Helping athletes find their voice
Baseball is very much a game of routine. And those routines are an integral part of a player’s individual development, not to mention the team culture and environment. Hitters spend time in the cage every day to get their swings right. Pitchers work in the bullpen to perfect their delivery. Teams take batting practice, emphasize defensive work, and run the bases.
Every. Single. Day.
Those routines become a habitual part of the professional player’s day. Over the course of my six years managing at various levels of our minor league system, I saw the value of using the previous day’s game as a teacher for our players. When reviewing the games in my own mind, I saw the countless coaching points that could be taken from each contest. But after discussing those points, almost like a teacher lecturing a class, I became curious as to what the players actually saw. So, I changed my approach.
Prior to offering my own thoughts, I’d survey the group: “Alright guys, what do you got from last night?” The first few times I did this, I scanned the room and found nothing but blank stares. Heads down. Crickets. No one saying a word. No one wanting to be called upon.
At the time, our team environment was not one that encouraged input from players. It shouldn’t have been a surprise that these players — all of whom we had good relationships with — were apprehensive to speak in front of the group. Some were timid out of fear that they would say something wrong.
Slowly, as we changed the approach, we were able to create an environment where giving our players a voice became the norm. They became more comfortable talking the game, and they used one another as a way to get better. This even took place in A-ball, with those inexperienced kids who truly didn’t know the game.
In 2018, I managed the Portland Sea Dogs, our Double-A, Eastern League affiliate. Coming on the heels of my experience working largely with inexperienced players, this presented my first opportunity to work with players who had a career under their belt and knew what it meant to be a professional. We had a good sense of what made them tick, and they had a pretty good feel for the game. Additionally, the majority of them had played for me at some point and were familiar with my style of engagement. This level of comfort, and their understanding of our organizational standards, helped them embrace my style of coaching as a conversation.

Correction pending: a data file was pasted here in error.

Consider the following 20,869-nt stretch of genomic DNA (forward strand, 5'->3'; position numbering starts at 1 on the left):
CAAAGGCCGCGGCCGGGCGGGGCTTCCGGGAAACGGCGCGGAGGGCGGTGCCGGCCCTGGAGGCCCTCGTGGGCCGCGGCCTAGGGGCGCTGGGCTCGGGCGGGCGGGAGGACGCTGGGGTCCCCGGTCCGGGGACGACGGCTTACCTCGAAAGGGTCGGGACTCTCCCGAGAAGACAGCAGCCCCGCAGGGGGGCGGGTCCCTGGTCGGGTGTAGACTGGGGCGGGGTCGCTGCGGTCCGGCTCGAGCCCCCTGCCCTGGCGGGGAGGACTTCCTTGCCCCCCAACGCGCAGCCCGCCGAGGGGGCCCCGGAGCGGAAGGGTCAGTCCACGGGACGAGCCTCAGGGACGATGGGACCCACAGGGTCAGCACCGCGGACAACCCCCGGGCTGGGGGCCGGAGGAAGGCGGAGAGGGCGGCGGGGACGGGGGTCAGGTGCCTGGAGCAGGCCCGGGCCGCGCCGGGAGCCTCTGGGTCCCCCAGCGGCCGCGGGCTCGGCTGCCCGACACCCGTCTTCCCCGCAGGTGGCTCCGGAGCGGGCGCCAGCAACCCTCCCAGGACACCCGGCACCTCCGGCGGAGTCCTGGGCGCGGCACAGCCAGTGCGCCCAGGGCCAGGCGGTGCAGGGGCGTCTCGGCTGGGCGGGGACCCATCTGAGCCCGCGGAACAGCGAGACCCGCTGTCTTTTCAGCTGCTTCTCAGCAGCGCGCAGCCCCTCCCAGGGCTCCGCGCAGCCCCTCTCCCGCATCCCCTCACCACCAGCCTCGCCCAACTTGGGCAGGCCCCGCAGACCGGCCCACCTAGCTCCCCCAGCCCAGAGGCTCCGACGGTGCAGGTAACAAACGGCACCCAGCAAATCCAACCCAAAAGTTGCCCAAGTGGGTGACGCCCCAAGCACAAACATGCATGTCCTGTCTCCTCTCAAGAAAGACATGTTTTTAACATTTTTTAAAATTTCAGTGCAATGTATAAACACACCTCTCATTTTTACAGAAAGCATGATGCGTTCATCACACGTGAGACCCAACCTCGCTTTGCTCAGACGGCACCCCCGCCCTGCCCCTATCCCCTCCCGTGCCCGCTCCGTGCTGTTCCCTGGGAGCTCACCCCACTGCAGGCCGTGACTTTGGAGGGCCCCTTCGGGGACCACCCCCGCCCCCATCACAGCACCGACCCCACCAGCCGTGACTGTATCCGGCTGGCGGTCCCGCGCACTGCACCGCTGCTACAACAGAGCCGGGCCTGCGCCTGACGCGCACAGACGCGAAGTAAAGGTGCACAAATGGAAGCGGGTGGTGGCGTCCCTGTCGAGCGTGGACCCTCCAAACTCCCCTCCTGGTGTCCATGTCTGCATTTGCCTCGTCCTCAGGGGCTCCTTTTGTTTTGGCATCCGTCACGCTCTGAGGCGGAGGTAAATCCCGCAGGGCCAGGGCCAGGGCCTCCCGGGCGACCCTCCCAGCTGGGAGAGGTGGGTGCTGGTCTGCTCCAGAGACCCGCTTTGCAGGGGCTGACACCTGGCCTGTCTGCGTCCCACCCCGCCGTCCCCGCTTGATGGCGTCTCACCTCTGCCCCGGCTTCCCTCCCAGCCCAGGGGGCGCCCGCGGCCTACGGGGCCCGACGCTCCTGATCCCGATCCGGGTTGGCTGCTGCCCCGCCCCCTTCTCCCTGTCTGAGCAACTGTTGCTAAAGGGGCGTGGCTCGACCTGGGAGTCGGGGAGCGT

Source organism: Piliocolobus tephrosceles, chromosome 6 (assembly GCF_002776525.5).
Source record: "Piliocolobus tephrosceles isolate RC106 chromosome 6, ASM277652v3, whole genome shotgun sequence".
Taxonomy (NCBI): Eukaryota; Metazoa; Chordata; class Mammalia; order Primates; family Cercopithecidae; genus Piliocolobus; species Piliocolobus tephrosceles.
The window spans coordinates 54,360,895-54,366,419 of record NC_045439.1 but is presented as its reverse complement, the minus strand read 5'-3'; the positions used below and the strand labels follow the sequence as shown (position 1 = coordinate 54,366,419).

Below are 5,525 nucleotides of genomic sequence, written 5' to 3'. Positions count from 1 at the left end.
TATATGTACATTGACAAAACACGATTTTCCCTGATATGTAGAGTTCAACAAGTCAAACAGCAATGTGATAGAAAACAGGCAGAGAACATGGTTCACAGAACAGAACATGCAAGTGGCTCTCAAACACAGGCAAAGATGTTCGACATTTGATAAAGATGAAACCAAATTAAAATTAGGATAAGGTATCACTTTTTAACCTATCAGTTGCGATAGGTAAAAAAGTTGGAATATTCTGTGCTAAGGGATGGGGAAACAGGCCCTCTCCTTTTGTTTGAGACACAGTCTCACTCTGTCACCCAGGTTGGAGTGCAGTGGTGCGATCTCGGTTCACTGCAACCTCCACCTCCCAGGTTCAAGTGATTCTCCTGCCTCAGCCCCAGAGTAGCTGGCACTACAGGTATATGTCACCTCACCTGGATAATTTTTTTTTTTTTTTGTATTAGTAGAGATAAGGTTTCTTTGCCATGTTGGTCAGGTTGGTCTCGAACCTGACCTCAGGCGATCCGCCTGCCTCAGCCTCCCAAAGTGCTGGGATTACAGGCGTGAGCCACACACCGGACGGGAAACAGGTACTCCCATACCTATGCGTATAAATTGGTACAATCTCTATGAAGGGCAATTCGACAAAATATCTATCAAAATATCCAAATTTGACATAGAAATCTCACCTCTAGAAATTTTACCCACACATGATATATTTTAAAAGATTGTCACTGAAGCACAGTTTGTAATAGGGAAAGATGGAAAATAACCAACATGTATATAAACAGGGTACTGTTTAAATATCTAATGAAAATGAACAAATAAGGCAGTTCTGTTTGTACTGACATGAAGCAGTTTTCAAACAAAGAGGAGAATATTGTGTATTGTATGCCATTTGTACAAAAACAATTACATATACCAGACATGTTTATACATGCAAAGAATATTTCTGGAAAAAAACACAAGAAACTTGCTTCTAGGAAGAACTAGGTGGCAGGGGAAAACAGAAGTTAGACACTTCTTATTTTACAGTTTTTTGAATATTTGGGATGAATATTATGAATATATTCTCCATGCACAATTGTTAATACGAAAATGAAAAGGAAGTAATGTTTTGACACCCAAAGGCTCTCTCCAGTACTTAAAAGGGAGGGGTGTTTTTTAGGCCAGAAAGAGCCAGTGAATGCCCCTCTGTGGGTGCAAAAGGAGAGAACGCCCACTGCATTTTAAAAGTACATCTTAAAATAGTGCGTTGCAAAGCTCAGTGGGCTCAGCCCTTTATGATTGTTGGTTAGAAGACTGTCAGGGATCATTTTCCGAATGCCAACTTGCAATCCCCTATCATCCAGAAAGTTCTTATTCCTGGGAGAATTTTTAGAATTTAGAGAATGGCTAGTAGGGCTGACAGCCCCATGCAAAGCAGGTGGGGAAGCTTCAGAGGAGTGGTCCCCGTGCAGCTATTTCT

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Part of managing at the Double-A level meant spending a week with our Major League team in September. This allowed us to get a feel for how our staff and players were doing things in Boston, and it helped us figure out what we can mirror in the Minor Leagues to prepare our guys. What blew me away far more than anything else was the interaction between players and the manner by which there was non-stop communication about the game. Coaches would start our advance meetings, and the players would essentially take over. Later — in the cage, around the dugout, in the bullpen — there were constant player-driven conversations, a clear part of the culture that helped us win the World Series in October. Some of our most inquisitive players, not coincidentally, were also some of our biggest stars.
For players, it’s OK to ask questions. It’s OK to give feedback, and it’s OK to talk the game. It’s all, in reality, a necessary part of development. We need to embrace input from our players to understand what they actually know, which in turn helps us learn what they don’t know. By encouraging questions, feedback and game-talk, we can make coaching a conversation, not a lecture. For coaches, it’s up to us to help our players find their own voice so they can develop in their own game.
Darren Fenster is the minor league outfield/baserunning coordinator for the Boston Red Sox. He’s the former manager of the Portland Sea Dogs (Maine) and former manager of the Greenville Drive (S.C.), both Minor League affiliates of the Boston Red Sox. Find him on Twitter at @CoachYourKids.